Criticizing Television Fall 2012. Spring 2013. Undergrad: Fulfills General Education Writing Requirement. This syllabus is the intellectual property of the Department of Arts Administration, Education and Policy at The Ohio State University, where the teaching of this course is shared by numerous faculty members.
Course Description: In this course we will critically examine television, in all its aspects, by viewing it, discussing it, reading about it, and writing about it. Television will be analyzed as cultural production and cultural participation. We will examine popular television, recognizing the significant influence this technology and media has on our individual and social experiences. To this end, we will consider all programs types, including drama, news, sports, reality TV, movies made for TV, advertising, talk shows, comedy, drama, and other modes of programming.
We will explore the concept of television and how it is used both by viewers and producers. Some key questions we will consider include:
· Quality of television: How is it decided that a particular program or genre is “good,” or “bad?” How are these values determined? How are these values communicated to, and internalized by, viewers?
· What are the aesthetic, creative, and persuasive strategies of television programming?
· What does television provide? Information? Entertainment? Education? Social cohesiveness? Pleasure? Companionship? Distraction?
· What does television offer that other contemporary media do not?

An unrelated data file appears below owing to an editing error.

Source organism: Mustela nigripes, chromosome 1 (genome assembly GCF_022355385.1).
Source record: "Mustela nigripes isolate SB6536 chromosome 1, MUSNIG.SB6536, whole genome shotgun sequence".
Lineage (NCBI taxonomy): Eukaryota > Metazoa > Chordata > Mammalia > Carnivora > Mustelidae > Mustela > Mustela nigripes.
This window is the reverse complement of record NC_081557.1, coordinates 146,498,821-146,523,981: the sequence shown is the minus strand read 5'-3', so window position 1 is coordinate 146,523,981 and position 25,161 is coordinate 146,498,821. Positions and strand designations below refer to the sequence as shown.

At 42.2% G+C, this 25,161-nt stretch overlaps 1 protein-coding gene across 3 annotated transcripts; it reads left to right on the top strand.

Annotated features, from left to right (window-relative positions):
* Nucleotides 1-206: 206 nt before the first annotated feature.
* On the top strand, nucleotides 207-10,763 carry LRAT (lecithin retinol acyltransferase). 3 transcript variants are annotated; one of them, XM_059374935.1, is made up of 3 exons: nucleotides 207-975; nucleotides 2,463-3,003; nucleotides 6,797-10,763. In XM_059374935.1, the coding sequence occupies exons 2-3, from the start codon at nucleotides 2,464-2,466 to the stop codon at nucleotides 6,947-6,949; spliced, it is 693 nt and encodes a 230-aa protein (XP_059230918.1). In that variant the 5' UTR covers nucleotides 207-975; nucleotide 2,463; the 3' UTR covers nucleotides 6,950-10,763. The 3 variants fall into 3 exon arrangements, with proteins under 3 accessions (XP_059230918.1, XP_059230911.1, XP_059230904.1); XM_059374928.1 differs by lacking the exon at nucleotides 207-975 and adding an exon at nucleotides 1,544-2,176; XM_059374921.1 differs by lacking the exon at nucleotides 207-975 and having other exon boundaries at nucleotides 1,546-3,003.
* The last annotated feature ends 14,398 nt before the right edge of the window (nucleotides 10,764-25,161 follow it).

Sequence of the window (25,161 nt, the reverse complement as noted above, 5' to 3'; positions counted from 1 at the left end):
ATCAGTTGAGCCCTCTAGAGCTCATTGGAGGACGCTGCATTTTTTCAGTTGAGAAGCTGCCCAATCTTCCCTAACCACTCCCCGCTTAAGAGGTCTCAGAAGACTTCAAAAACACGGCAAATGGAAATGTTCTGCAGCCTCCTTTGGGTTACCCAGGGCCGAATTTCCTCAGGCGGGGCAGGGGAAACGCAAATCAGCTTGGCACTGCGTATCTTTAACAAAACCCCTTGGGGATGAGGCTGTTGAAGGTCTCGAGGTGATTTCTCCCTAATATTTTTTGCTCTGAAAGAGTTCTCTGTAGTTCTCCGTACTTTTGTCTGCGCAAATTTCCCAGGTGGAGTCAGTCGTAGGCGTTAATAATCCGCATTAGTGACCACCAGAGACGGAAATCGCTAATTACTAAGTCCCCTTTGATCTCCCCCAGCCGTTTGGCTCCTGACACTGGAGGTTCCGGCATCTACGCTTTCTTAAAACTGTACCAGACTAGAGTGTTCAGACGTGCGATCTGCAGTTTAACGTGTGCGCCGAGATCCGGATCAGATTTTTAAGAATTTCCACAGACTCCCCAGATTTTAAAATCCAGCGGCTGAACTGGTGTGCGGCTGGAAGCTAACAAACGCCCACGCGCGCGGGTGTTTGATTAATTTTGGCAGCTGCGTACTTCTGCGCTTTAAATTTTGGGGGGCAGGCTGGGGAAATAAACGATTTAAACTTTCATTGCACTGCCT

· How does TV function in the home? How does it function in public spaces? For groups? For individuals?
· Does television represent realities? Construct realities? Refute realities? What is reality? Who decides the definition of reality? How can we discern what is real or fantasy in television programming?
· How do contemporary uses of TV compare to uses of TV in the past?
· How has the Internet, social media, mobile devices and new formats changed TV?
· Do social media: blogging, tweeting, facebook and avenues of communication give audiences power to direct televised outcomes?
· Does television programming empower (or disempower) people?
· How can theoretical perspectives be used to understand television in American life? What are the underlying assumptions of theoretical perspectives? What are their strengths and limitations?
GE Second Writing CourseGoals and Objectives Criticizing Television is a GE second writing course designed to extend and refine your expository writing, critical thinking, analytic reading skills, and oral expression by exploring a topic that relates to contemporary culture in US society. In Criticizing Television, you will write both formally and informally about a variety of television texts and programming; you will use writing as a tool for exploring and developing critical responses as well as a means for persuasively communicating your ideas to others. This course also fulfills a social diversity requirement. Goals and outcomes as per current GE guidelines for are listed below:
1). Skills: A. Writing and Related Skills
Students are skilled in written communication and expression, reading, critical thinking, oral expression and visual expression.
Second Writing Course
Expected Learning Outcomes:
1. Through critical analysis, discussion, and writing, students demonstrate the ability to read carefully and express ideas effectively.
2. Students apply written, oral, and visual communication skills and conventions of academic discourse to the challenges of a specific discipline.
3. Students access and use information critically and analytically.
2). Social Diversity in the United States
Students understand the pluralistic nature of institutions, society, and culture in the United States and across the world in order to become educated, productive, and principled citizens.
REQUIRED TEXT: Television Criticism, Victoria O’Donnell (2013), second edition
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